January Is the Busiest Month for Making the Move to Residential Memory Care

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Autumn Leaves offers tips for choosing the best community for a loved one.

Autumn Leaves

The realization that a loved one may need residential care can be painful, but having the right information while making the decision can ease the process.

January is the peak month each year for families making inquiries about senior living options, according to Autumn Leaves, a national leader in residential memory care. The reason? Holiday visits often reveal when loved ones can no longer care for themselves.

Possible signs include forgetfulness, such as struggling to think of the right words or family members’ names, acting unusually quiet and withdrawn, being easily overwhelmed with holiday activities or having major difficulties with daily chores like dressing, cooking and cleaning.

“Oftentimes, early signs of dementia go unnoticed during day-to-day routines, but the holiday season’s hectic pace and disrupted schedules tend to bring symptoms to the surface,” said Autumn Leaves Vice President of Health and Wellness Lynette Choplin, RN. “The realization that a loved one may need residential care can be painful, but having the right information while making the decision can ease the process.”

Choplin offers the following tips when choosing residential care for a loved one:

  • Understand the difference between assisted living, skilled nursing and memory care, and which option best fits the needs of a loved one. Those with Alzheimer’s disease and other forms of dementia have different needs than those with only physical limitations.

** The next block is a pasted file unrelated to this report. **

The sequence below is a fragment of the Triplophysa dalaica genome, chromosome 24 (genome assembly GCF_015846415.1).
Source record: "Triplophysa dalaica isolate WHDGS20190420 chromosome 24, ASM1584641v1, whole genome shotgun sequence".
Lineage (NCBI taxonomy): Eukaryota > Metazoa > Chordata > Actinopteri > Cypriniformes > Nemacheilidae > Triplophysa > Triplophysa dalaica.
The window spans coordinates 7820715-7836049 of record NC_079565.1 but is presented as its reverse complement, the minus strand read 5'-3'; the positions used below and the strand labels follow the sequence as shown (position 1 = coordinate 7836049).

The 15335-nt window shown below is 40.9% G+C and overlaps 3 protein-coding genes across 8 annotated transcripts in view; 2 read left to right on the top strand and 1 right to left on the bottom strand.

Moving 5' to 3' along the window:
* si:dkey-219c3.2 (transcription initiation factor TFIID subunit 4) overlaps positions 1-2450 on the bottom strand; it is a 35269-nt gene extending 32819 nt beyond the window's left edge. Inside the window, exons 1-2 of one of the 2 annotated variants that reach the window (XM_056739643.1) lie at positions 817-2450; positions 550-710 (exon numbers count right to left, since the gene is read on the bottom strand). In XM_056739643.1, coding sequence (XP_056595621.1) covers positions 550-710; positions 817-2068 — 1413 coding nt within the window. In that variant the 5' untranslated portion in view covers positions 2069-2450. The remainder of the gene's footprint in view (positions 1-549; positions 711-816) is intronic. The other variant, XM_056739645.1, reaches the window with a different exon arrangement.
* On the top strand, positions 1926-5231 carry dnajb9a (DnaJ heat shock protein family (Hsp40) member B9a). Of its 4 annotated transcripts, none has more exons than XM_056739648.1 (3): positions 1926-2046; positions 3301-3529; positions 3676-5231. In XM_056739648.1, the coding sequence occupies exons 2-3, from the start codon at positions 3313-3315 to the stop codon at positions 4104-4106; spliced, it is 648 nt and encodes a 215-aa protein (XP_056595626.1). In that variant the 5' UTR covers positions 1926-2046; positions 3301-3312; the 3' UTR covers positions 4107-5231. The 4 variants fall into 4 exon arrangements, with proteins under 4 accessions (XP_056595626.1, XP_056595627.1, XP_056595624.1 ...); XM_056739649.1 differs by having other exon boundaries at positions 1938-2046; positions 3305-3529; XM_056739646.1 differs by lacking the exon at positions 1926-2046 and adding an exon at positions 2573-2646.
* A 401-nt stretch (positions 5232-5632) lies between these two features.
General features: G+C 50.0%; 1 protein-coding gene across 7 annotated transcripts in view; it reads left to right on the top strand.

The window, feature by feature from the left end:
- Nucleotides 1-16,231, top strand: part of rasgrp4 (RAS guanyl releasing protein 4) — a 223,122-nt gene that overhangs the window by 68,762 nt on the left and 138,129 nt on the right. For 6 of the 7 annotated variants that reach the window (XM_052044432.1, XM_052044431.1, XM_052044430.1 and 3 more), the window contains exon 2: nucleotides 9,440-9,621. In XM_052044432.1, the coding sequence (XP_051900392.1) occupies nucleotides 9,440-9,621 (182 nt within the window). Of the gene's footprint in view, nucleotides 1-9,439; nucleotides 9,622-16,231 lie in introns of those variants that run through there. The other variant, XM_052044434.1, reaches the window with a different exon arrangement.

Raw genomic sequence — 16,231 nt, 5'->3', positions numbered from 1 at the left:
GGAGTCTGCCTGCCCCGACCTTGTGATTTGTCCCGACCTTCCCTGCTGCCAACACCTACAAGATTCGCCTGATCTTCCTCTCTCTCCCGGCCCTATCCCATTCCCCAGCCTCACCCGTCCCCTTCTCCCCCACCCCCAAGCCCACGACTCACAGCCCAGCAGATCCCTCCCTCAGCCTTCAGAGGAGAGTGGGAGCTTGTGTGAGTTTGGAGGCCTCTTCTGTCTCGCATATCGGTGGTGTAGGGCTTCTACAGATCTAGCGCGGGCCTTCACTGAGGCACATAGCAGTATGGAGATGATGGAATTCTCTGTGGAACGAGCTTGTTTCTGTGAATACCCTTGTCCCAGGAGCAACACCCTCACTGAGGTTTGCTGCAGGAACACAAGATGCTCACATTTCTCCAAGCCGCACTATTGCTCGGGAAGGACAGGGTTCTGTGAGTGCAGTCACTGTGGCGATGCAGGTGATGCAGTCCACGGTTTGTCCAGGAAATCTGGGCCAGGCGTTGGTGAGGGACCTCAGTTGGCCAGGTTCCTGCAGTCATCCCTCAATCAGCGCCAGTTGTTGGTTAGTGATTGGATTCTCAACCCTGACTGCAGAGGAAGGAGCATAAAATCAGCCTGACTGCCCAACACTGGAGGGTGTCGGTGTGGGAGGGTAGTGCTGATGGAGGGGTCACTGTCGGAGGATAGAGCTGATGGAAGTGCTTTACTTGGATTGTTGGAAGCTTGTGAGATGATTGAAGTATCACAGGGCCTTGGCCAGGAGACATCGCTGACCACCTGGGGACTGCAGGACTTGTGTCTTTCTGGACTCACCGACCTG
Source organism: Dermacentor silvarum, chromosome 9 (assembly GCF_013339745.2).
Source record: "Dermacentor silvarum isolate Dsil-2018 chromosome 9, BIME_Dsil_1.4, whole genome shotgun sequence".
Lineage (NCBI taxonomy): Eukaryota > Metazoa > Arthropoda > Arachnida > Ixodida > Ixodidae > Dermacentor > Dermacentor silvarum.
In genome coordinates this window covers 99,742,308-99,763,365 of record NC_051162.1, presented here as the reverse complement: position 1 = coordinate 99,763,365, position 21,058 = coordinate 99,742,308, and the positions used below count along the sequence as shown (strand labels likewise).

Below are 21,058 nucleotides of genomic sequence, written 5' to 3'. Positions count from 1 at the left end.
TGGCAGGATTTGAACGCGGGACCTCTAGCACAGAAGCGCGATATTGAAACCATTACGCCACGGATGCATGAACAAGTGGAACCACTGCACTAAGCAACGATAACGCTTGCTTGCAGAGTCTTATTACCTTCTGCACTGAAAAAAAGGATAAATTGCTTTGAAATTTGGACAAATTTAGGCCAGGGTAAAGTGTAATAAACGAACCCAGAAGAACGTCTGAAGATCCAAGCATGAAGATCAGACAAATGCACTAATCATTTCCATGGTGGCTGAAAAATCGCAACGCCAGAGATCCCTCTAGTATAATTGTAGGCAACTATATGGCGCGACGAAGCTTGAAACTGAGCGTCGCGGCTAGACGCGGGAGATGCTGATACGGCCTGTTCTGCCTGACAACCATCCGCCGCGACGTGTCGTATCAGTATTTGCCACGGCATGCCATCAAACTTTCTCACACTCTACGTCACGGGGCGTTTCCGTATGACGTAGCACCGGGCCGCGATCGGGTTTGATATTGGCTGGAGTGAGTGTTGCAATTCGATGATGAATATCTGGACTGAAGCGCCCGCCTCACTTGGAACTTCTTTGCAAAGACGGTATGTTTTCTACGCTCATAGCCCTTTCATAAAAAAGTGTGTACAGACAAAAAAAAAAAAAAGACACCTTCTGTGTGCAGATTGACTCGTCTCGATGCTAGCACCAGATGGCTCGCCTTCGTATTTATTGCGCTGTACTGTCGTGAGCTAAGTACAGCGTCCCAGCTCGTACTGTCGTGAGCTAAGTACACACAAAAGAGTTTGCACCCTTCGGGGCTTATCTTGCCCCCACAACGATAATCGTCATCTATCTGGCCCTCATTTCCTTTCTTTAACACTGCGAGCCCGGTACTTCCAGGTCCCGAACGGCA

• Observe how the community is designed. It should look like a residence, not a hospital, and should allow those who live there to bring their own furniture and belongings to make their space feel more like home.
  • Ask about staff training for specific issues. For example, memory care nurses and caregivers are trained in how to best relate to those with dementia in a compassionate manner. Executive directors should be state-certified in memory care community management.
  • Look for a robust resident life program that features group outings, community events, classes and other enriching activities that can maintain and increase abilities and independence.

Autumn Leaves offers free public seminars for families considering residential care. For more information, visit http://www.autumnleaves.com or call 888-662-8886.

About Autumn Leaves
Family-owned and -operated Autumn Leaves® memory care assisted living communities are dedicated to serving those living with Alzheimer’s disease and dementia. Autumn Leaves communities are committed to providing exceptionally high-quality care and research-based programs that allow for safe, secure and active environments for their residents. An acknowledged leader in memory care, Autumn Leaves combines clinical expertise, knowledge of dementia, and heartfelt compassion to create the best possible care environment. Autumn Leaves currently operates more than 40 communities in six states with the ability to serve more than 2,000 residents. For more information, visit http://www.AutumnLeaves.com or call 888-662-8886.

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Sarah Langhorst
SPM Communications
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